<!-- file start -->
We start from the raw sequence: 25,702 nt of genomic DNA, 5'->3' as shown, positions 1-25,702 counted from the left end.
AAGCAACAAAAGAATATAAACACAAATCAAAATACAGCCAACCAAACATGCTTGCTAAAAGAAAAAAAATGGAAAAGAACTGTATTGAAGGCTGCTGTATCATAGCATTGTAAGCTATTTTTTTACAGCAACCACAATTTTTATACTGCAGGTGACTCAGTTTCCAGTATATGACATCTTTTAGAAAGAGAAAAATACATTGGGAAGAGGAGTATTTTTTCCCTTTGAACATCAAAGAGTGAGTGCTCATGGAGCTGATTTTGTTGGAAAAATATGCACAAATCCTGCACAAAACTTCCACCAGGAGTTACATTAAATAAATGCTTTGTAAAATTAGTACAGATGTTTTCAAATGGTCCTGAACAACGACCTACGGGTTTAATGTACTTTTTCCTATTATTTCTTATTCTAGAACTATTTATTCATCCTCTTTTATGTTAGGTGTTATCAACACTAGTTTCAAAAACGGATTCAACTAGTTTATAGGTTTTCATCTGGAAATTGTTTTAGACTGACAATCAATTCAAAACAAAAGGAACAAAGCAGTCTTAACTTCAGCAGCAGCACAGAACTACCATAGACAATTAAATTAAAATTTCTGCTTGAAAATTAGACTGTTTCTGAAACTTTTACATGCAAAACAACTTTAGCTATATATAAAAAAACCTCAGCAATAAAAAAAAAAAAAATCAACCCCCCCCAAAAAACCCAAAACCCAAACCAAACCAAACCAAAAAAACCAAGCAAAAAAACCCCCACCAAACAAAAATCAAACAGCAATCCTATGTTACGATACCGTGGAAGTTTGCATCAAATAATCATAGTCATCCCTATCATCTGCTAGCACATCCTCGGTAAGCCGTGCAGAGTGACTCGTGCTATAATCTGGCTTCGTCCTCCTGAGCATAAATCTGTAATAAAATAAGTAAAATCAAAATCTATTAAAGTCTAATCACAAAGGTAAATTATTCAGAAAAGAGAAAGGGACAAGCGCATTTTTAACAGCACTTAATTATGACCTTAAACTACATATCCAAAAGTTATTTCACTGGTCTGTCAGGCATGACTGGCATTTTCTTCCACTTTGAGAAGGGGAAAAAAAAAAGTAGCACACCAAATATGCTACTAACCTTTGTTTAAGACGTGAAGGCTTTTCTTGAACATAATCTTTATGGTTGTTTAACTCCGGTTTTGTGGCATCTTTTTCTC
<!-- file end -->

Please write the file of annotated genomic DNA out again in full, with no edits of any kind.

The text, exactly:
We start from the raw sequence: 25,702 nt of genomic DNA, 5'->3' as shown, positions 1-25,702 counted from the left end.
AAGCAACAAAAGAATATAAACACAAATCAAAATACAGCCAACCAAACATGCTTGCTAAAAGAAAAAAAATGGAAAAGAACTGTATTGAAGGCTGCTGTATCATAGCATTGTAAGCTATTTTTTTACAGCAACCACAATTTTTATACTGCAGGTGACTCAGTTTCCAGTATATGACATCTTTTAGAAAGAGAAAAATACATTGGGAAGAGGAGTATTTTTTCCCTTTGAACATCAAAGAGTGAGTGCTCATGGAGCTGATTTTGTTGGAAAAATATGCACAAATCCTGCACAAAACTTCCACCAGGAGTTACATTAAATAAATGCTTTGTAAAATTAGTACAGATGTTTTCAAATGGTCCTGAACAACGACCTACGGGTTTAATGTACTTTTTCCTATTATTTCTTATTCTAGAACTATTTATTCATCCTCTTTTATGTTAGGTGTTATCAACACTAGTTTCAAAAACGGATTCAACTAGTTTATAGGTTTTCATCTGGAAATTGTTTTAGACTGACAATCAATTCAAAACAAAAGGAACAAAGCAGTCTTAACTTCAGCAGCAGCACAGAACTACCATAGACAATTAAATTAAAATTTCTGCTTGAAAATTAGACTGTTTCTGAAACTTTTACATGCAAAACAACTTTAGCTATATATAAAAAAACCTCAGCAATAAAAAAAAAAAAAATCAACCCCCCCCAAAAAACCCAAAACCCAAACCAAACCAAACCAAAAAAACCAAGCAAAAAAACCCCCACCAAACAAAAATCAAACAGCAATCCTATGTTACGATACCGTGGAAGTTTGCATCAAATAATCATAGTCATCCCTATCATCTGCTAGCACATCCTCGGTAAGCCGTGCAGAGTGACTCGTGCTATAATCTGGCTTCGTCCTCCTGAGCATAAATCTGTAATAAAATAAGTAAAATCAAAATCTATTAAAGTCTAATCACAAAGGTAAATTATTCAGAAAAGAGAAAGGGACAAGCGCATTTTTAACAGCACTTAATTATGACCTTAAACTACATATCCAAAAGTTATTTCACTGGTCTGTCAGGCATGACTGGCATTTTCTTCCACTTTGAGAAGGGGAAAAAAAAAAGTAGCACACCAAATATGCTACTAACCTTTGTTTAAGACGTGAAGGCTTTTCTTGAACATAATCTTTATGGTTGTTTAACTCCGGTTTTGTGGCATCTTTTTCTC